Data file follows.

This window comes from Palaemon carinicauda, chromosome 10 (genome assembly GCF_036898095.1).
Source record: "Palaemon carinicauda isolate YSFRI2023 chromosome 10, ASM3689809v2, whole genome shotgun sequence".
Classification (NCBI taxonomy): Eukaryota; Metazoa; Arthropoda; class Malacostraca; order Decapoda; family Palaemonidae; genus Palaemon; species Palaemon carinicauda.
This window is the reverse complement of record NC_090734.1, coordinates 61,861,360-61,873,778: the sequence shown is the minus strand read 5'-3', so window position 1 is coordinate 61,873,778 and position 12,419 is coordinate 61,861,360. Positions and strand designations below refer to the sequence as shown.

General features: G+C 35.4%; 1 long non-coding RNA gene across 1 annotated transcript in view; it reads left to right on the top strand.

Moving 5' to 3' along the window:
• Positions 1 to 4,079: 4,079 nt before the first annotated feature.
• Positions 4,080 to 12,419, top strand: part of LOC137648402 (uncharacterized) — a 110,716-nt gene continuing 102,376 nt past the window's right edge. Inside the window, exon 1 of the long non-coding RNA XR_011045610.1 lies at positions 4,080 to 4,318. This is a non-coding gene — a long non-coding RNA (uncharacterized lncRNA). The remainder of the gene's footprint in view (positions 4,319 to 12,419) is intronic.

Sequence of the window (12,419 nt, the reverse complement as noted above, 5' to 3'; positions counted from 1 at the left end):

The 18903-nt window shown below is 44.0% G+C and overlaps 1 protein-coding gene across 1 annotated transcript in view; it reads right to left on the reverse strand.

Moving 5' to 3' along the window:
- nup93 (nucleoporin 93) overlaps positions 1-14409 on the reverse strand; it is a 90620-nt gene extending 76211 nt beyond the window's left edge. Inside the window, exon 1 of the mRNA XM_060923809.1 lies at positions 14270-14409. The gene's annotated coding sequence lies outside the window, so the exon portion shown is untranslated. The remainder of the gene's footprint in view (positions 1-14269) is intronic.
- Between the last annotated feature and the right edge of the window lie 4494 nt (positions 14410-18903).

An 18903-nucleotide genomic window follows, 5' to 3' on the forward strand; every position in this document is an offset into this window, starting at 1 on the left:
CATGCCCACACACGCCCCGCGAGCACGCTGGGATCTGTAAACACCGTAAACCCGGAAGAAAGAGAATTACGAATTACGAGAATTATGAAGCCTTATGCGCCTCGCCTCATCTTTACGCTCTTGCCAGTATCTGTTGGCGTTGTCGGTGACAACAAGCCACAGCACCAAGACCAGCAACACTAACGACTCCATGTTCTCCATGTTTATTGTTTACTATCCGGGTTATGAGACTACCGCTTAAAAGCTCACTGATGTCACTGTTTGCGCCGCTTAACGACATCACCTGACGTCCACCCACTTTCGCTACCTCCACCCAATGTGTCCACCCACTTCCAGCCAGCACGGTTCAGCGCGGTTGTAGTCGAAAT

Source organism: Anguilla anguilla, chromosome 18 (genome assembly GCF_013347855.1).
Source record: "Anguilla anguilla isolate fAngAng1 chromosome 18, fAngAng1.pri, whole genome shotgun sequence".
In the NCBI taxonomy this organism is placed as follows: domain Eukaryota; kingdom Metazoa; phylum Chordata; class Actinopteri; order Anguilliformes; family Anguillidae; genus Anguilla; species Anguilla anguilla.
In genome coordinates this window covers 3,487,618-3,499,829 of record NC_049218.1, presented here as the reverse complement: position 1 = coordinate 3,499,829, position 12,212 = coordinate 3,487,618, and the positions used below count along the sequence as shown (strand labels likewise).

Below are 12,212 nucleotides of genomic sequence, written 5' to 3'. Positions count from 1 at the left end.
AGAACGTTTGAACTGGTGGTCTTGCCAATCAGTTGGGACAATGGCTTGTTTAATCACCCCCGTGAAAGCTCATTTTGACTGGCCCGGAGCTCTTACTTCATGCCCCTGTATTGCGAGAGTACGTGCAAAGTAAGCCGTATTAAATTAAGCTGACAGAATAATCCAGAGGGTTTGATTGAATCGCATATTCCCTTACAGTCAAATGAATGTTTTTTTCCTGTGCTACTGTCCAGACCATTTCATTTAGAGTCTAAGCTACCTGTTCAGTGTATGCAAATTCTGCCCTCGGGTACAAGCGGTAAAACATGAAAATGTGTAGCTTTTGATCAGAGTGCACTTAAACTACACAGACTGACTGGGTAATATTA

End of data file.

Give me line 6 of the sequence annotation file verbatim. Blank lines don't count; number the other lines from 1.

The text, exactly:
Moving 5' to 3' along the window: